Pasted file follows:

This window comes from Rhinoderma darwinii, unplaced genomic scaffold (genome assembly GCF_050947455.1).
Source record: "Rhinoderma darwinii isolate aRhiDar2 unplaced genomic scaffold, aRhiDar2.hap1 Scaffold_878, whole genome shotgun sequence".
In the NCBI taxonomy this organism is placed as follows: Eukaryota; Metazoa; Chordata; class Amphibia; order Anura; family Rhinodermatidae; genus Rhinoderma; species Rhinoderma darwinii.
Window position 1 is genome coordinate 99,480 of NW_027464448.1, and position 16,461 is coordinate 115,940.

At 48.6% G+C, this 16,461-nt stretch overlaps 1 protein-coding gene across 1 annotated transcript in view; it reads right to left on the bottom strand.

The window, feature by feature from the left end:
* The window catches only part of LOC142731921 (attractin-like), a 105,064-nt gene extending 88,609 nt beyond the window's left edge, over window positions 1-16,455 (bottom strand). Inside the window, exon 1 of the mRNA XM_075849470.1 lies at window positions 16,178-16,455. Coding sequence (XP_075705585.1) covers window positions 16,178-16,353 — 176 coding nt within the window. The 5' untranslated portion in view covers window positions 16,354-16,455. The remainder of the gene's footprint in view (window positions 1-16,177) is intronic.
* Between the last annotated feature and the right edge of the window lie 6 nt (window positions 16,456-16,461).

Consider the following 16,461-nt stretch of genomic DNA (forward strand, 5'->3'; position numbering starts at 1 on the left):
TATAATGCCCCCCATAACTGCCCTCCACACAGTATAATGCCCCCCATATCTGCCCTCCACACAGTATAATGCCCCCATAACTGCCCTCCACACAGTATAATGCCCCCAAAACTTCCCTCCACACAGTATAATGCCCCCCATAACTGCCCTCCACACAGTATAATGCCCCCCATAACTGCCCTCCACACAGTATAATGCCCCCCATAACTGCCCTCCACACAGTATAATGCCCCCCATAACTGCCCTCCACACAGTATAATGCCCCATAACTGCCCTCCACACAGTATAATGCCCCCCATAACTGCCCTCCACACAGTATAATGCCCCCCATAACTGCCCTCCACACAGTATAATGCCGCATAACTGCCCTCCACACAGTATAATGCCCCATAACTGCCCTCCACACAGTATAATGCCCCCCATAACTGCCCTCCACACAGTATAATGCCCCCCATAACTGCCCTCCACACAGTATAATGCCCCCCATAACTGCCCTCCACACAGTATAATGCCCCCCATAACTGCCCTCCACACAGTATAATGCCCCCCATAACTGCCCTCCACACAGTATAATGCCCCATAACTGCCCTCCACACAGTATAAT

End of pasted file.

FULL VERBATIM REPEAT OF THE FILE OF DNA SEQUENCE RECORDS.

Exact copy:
This window comes from Rhinoderma darwinii, unplaced genomic scaffold (genome assembly GCF_050947455.1).
Source record: "Rhinoderma darwinii isolate aRhiDar2 unplaced genomic scaffold, aRhiDar2.hap1 Scaffold_878, whole genome shotgun sequence".
In the NCBI taxonomy this organism is placed as follows: Eukaryota; Metazoa; Chordata; class Amphibia; order Anura; family Rhinodermatidae; genus Rhinoderma; species Rhinoderma darwinii.
Window position 1 is genome coordinate 99,480 of NW_027464448.1, and position 16,461 is coordinate 115,940.

At 48.6% G+C, this 16,461-nt stretch overlaps 1 protein-coding gene across 1 annotated transcript in view; it reads right to left on the bottom strand.

The window, feature by feature from the left end:
* The window catches only part of LOC142731921 (attractin-like), a 105,064-nt gene extending 88,609 nt beyond the window's left edge, over window positions 1-16,455 (bottom strand). Inside the window, exon 1 of the mRNA XM_075849470.1 lies at window positions 16,178-16,455. Coding sequence (XP_075705585.1) covers window positions 16,178-16,353 — 176 coding nt within the window. The 5' untranslated portion in view covers window positions 16,354-16,455. The remainder of the gene's footprint in view (window positions 1-16,177) is intronic.
* Between the last annotated feature and the right edge of the window lie 6 nt (window positions 16,456-16,461).

Consider the following 16,461-nt stretch of genomic DNA (forward strand, 5'->3'; position numbering starts at 1 on the left):
TATAATGCCCCCCATAACTGCCCTCCACACAGTATAATGCCCCCCATATCTGCCCTCCACACAGTATAATGCCCCCATAACTGCCCTCCACACAGTATAATGCCCCCAAAACTTCCCTCCACACAGTATAATGCCCCCCATAACTGCCCTCCACACAGTATAATGCCCCCCATAACTGCCCTCCACACAGTATAATGCCCCCCATAACTGCCCTCCACACAGTATAATGCCCCCCATAACTGCCCTCCACACAGTATAATGCCCCATAACTGCCCTCCACACAGTATAATGCCCCCCATAACTGCCCTCCACACAGTATAATGCCCCCCATAACTGCCCTCCACACAGTATAATGCCGCATAACTGCCCTCCACACAGTATAATGCCCCATAACTGCCCTCCACACAGTATAATGCCCCCCATAACTGCCCTCCACACAGTATAATGCCCCCCATAACTGCCCTCCACACAGTATAATGCCCCCCATAACTGCCCTCCACACAGTATAATGCCCCCCATAACTGCCCTCCACACAGTATAATGCCCCCCATAACTGCCCTCCACACAGTATAATGCCCCATAACTGCCCTCCACACAGTATAAT